It was a relatively quiet morning in the dining center, filled with dishes clinking and the burble of conversation slowly kneading the air. However, the lull snapped to panic in a matter of moments.
“I’m sitting there eating breakfast, and I hear noise, and don’t think anything about it,” said Steve Santo, dining center manager. “Then everybody stood up.”
The quick thinking of Kandace Wheeler, Sodexo barista, saved fellow food service worker Lynetta Logan from choking Friday morning in the Ottawa University dining center, 1001 S. Cedar St., Ottawa.
Like Santo, Logan was enjoying a breakfast of scrambled eggs.
“I was just sitting here eating breakfast, and then all of the sudden, I went to take a breath and it got stuck,” Logan said. “I just couldn’t get it back up.”
Logan began coughing uncontrollably.
“I was just making drinks,” Wheeler said. “I heard her coughing. I kinda looked, and then went back to what I was doing. She started really coughing. I heard someone say ‘She’s choking!’”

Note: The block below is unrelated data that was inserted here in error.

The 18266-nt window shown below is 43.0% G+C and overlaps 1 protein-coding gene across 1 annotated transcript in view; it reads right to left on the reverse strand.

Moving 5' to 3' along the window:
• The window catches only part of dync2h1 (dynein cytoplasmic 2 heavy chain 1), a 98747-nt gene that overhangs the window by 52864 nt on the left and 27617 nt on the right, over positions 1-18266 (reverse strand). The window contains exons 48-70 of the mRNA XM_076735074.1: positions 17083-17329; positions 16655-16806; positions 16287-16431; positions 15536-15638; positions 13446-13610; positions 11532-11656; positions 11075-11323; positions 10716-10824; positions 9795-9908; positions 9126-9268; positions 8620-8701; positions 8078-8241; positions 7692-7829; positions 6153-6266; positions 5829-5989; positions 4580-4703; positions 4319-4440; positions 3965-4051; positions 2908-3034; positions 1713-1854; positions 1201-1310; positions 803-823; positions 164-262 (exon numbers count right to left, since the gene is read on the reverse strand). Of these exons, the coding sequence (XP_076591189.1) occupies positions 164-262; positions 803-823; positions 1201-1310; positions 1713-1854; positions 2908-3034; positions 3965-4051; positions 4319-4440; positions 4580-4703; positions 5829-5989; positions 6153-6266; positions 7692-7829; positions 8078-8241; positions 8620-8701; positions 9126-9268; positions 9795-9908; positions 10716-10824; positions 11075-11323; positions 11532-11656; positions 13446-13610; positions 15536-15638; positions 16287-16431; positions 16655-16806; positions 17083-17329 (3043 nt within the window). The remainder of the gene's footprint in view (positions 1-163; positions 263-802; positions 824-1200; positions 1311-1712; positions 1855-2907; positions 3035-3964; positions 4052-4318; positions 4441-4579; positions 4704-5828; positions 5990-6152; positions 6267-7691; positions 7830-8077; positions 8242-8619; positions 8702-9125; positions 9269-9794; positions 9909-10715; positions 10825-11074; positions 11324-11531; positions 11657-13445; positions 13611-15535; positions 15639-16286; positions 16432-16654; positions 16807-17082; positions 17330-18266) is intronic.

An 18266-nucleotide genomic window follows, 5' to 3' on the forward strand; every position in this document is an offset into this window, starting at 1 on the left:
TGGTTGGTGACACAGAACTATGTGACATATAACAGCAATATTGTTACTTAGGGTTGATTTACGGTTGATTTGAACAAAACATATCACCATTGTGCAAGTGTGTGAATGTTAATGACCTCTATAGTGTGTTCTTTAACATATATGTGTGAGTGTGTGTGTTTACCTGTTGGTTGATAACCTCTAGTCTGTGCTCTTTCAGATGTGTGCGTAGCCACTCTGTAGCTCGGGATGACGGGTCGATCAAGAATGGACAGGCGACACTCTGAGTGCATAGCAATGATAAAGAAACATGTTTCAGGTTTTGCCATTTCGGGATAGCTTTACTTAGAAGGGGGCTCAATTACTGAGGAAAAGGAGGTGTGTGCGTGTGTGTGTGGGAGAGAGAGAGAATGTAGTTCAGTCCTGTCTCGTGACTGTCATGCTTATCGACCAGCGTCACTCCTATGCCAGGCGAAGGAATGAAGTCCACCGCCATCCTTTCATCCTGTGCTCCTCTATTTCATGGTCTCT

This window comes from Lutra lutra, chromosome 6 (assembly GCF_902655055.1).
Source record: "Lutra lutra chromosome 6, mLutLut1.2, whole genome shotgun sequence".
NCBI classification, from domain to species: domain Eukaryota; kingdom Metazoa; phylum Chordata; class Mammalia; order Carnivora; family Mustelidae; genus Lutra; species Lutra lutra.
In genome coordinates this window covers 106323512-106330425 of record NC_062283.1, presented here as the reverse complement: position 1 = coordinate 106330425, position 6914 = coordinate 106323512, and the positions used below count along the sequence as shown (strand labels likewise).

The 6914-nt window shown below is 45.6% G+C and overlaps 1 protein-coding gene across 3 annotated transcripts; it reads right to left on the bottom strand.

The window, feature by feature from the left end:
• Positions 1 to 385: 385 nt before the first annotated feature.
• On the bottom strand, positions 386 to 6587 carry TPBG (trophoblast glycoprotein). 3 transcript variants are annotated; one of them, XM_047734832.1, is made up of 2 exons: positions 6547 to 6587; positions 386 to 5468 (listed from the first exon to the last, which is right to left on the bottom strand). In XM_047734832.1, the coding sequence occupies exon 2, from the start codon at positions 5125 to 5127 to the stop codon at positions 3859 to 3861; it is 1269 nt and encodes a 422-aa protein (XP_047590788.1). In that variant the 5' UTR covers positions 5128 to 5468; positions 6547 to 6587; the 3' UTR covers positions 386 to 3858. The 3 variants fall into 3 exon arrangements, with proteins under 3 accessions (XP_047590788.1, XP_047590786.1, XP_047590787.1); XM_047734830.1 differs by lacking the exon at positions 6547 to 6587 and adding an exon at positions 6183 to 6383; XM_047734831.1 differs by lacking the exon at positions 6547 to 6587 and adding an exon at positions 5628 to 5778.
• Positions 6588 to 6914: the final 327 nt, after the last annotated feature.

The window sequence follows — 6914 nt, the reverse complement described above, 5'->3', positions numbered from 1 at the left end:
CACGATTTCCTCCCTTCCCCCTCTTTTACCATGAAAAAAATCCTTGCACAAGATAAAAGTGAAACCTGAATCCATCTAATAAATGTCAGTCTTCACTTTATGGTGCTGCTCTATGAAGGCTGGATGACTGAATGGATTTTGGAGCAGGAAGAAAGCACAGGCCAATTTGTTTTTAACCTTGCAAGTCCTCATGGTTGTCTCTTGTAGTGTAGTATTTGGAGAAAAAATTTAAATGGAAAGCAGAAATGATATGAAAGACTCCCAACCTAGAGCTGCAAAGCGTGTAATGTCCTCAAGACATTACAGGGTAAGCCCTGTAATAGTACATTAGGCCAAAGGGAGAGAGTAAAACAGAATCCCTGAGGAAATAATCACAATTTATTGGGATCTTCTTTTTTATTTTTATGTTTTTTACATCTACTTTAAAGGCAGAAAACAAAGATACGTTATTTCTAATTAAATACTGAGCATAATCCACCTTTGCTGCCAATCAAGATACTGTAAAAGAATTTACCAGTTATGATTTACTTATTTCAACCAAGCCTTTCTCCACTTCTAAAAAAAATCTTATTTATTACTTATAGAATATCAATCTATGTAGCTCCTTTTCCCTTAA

Another employee ran to Logan’s aid, but was unable to successfully perform the Heimlich maneuver, a method for helping choking victims dislodge a blocked airway.
“She couldn’t help her, so I came running around there and started doing the Heimlich maneuver,” Wheeler said. “My only thought was to save her, to just try and help her.”
This time, the maneuver worked.
“[The blockage] came up, and she said she was OK, but I just kept asking her if she was OK,” Wheeler said. “Afterwards I went to the back and shook a little bit, and had a couple of tears roll down. Then I came back here, washed my hands and continued to work.”
This wasn’t the first time she had encountered a choking victim, Wheeler said — the same thing happened to her father when she was in high school.
If someone appears to be choking, Wheeler said, never hesitate.
“If you see someone choking, try to help.”